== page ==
60s Popeye: Popeye and the Magic Hat; yes, this is finally the one where Popeye’s a giraffe


We come to the finish of this little run of baffling Jack Kinney-produced cartoons. With a story by Osmond Evans (whose only story credit before this was Popeye the Fireman, though he has animation direction credits) and animation direction by Ken Hultgren, this 1960 short takes us on a tour of moments that raise the question, “Huh?” Here is Popeye and the Magic Hat.

So there’s a line here where Olive Oyl says of stage magician Brutus that she thinks he’s a big fake. This comes after she’s gone to see his show. He’s produced fireworks, a stream of water, several brass instruments, and petunias which he gave her. Brutus has taken Popeye as a volunteer. Brutus has made Popeye’s clothes jump off his body, then back on, then turn into a baby’s outfit, then a caveman’s, then a clown’s, then a ballerina’s, and then into a matronly gown. And then had a Jeep — Eugene, I assume — appear, crawling all over Popeye. Then had an apple appear on Popeye’s head. Then made Popeye’s legs disappear, along the way to making all Popeye’s body vanish, right out there on stage. And then gave him a body that would be big for Aunt Eppie Hogg over in Toonerville Trolley.

What sensible reason does Olive Oyl have for calling Brutus a “fake”? What would constitute “real” magic?

On stage, Olive Oyl is transformed into a seal from the neck down. She looks startled. Popeye leans in from behind the curtain looking aghast.
Is this one of the ordinary risks you assume by attending the show that they warn you about on the ticket to get into the studio? Olive Oyl in the seal form wears this nice teal scarf that I had mistaken as an accessory she was wearing as a human. She wasn’t, so I’m curious why it so evoked Olive Oyl to me. Maybe the color was enough like that blouse she wore in some of the 1940s shorts.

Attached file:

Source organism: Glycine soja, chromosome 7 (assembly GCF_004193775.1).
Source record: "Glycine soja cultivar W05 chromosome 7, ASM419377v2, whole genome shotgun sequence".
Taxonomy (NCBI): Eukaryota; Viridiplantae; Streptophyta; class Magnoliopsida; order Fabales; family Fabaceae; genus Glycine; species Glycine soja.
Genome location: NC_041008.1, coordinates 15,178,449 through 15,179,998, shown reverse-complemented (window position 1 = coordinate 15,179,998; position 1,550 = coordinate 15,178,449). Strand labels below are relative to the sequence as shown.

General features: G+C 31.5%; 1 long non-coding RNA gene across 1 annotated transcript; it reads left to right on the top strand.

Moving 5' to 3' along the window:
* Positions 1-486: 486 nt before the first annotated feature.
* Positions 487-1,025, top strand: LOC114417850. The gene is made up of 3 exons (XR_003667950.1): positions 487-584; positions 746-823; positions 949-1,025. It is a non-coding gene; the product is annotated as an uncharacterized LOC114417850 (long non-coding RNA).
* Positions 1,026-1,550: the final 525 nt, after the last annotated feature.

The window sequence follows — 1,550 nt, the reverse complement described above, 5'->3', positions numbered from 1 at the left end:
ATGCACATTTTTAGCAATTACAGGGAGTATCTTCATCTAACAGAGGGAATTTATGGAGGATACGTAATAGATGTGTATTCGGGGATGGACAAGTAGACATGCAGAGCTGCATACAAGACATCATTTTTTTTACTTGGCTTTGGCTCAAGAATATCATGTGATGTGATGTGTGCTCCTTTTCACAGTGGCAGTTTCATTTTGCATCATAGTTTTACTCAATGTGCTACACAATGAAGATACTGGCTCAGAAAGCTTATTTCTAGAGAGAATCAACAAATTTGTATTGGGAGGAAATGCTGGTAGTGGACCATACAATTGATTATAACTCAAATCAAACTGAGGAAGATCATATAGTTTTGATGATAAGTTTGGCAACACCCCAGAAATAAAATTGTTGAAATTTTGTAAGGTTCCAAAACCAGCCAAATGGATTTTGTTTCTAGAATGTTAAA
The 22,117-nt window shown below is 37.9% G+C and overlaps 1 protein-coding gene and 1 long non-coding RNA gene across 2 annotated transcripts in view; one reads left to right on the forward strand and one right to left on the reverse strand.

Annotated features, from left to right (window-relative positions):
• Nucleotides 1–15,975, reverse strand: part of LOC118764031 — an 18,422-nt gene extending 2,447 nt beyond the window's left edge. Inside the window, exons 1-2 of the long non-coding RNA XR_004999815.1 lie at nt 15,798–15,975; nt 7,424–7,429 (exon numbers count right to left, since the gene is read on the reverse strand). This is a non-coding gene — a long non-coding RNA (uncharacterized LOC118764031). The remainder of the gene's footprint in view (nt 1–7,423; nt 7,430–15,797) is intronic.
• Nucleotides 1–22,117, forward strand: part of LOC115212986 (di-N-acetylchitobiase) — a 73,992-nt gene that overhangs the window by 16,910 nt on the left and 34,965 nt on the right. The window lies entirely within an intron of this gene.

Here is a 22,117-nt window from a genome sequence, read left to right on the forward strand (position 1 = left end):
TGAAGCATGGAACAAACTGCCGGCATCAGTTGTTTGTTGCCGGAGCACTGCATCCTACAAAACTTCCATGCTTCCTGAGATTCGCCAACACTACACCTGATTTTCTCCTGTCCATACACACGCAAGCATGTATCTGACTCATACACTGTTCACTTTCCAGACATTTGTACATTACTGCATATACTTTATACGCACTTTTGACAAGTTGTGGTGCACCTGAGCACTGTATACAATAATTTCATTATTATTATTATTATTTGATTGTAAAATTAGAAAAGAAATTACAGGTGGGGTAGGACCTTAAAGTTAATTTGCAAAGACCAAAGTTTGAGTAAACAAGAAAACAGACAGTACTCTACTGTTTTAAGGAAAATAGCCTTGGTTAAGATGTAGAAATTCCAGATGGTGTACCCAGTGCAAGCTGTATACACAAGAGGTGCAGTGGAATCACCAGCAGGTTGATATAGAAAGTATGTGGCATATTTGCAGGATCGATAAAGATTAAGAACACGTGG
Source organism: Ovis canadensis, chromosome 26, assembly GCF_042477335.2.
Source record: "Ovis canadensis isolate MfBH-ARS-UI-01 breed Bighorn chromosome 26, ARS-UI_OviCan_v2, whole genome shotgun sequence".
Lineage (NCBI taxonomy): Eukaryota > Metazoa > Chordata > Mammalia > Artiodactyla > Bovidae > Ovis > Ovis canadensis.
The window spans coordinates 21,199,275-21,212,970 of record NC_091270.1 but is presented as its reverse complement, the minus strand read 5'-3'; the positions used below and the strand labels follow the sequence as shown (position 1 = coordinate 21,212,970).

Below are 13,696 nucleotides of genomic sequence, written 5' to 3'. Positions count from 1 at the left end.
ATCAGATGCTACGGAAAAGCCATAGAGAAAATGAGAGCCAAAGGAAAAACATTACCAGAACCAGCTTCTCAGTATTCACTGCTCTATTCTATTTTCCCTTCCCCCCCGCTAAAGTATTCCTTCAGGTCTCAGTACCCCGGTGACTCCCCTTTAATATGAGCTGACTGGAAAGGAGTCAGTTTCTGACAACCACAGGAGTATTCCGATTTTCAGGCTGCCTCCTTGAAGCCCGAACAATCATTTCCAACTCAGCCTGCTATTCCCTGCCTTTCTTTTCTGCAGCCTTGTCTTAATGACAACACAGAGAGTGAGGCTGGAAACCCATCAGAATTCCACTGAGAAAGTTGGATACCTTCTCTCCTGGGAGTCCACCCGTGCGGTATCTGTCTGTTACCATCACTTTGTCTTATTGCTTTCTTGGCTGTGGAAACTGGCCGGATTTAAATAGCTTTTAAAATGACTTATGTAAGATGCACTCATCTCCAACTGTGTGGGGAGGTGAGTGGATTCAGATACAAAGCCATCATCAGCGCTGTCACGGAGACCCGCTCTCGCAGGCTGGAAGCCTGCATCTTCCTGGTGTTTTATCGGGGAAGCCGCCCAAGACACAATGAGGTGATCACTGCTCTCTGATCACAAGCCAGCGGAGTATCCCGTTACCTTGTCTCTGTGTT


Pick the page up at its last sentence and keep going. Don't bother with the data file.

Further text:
I focus on this as representative of this short’s baffling nature. The rough outline makes sense and has been done before. More than one time. (With variants.) The specifics are weird. Why does Olive Oyl call Brutus a fake after that? Why does Popeye say something like “Dreamy Squeamy, [ Brutus ] gives me the popcorn!” Why is Eugene the Jeep hanging around Brutus? Is he actually doing the magic and Brutus only does the patter? How much of this short is made up of Brutus waving his magic wand down and up once? I like Brutus responding to Olive Oyl’s cry of “fake” by turning her flowers into fish. Why does he then turn her into a seal? And then do a stunt of bouncing 10- and 16- and really-heavy weights off her nose and at Popeye?

And then we get a string of transformation jokes. Popeye asks if Brutus is trying to make a monkey out of him, because he hasn’t learned from past cartoons like this. And then he’s a monkey for a bit. Brutus turns them back to normal. Then turns Popeye into a giraffe and Olive Oyl into a flamingo, because of reasons he doesn’t share with us. Popeye grabs the wand, creates a Delux [sic] Giant Size can of spinach and turns everything back to normal. Brutus flees into his hat, and Popeye and Olive Oyl follow. The resulting fight decimates Liddsville, but saves the animation budget because a hat jumping around is easy to animate. (There is a lot this short that’s easy to animate. The characters mostly stand still on a blank background, alone, while looking at the opposite corner.) And then the hat opens out wide and everybody pops up, a happy performing family talking about how “you were both adorable!”